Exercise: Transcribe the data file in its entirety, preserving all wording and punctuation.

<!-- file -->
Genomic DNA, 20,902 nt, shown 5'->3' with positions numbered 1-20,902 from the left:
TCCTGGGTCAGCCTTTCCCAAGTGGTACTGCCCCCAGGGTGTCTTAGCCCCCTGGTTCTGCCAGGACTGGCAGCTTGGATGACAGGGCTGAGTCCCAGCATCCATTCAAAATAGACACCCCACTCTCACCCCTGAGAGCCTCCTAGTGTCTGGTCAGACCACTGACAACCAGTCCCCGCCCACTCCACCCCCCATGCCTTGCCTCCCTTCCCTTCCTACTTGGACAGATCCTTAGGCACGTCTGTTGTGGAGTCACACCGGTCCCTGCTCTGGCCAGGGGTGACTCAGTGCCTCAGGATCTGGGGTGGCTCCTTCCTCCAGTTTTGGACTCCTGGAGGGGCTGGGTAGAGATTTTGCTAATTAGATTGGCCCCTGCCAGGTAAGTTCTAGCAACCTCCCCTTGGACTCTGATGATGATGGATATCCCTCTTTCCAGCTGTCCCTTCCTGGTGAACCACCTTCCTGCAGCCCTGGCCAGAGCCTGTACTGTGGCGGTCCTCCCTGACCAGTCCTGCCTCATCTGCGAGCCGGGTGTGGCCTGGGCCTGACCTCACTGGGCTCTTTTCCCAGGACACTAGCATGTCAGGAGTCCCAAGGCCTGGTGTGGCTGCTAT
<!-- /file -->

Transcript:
Genomic DNA, 20,902 nt, shown 5'->3' with positions numbered 1-20,902 from the left:
TCCTGGGTCAGCCTTTCCCAAGTGGTACTGCCCCCAGGGTGTCTTAGCCCCCTGGTTCTGCCAGGACTGGCAGCTTGGATGACAGGGCTGAGTCCCAGCATCCATTCAAAATAGACACCCCACTCTCACCCCTGAGAGCCTCCTAGTGTCTGGTCAGACCACTGACAACCAGTCCCCGCCCACTCCACCCCCCATGCCTTGCCTCCCTTCCCTTCCTACTTGGACAGATCCTTAGGCACGTCTGTTGTGGAGTCACACCGGTCCCTGCTCTGGCCAGGGGTGACTCAGTGCCTCAGGATCTGGGGTGGCTCCTTCCTCCAGTTTTGGACTCCTGGAGGGGCTGGGTAGAGATTTTGCTAATTAGATTGGCCCCTGCCAGGTAAGTTCTAGCAACCTCCCCTTGGACTCTGATGATGATGGATATCCCTCTTTCCAGCTGTCCCTTCCTGGTGAACCACCTTCCTGCAGCCCTGGCCAGAGCCTGTACTGTGGCGGTCCTCCCTGACCAGTCCTGCCTCATCTGCGAGCCGGGTGTGGCCTGGGCCTGACCTCACTGGGCTCTTTTCCCAGGACACTAGCATGTCAGGAGTCCCAAGGCCTGGTGTGGCTGCTAT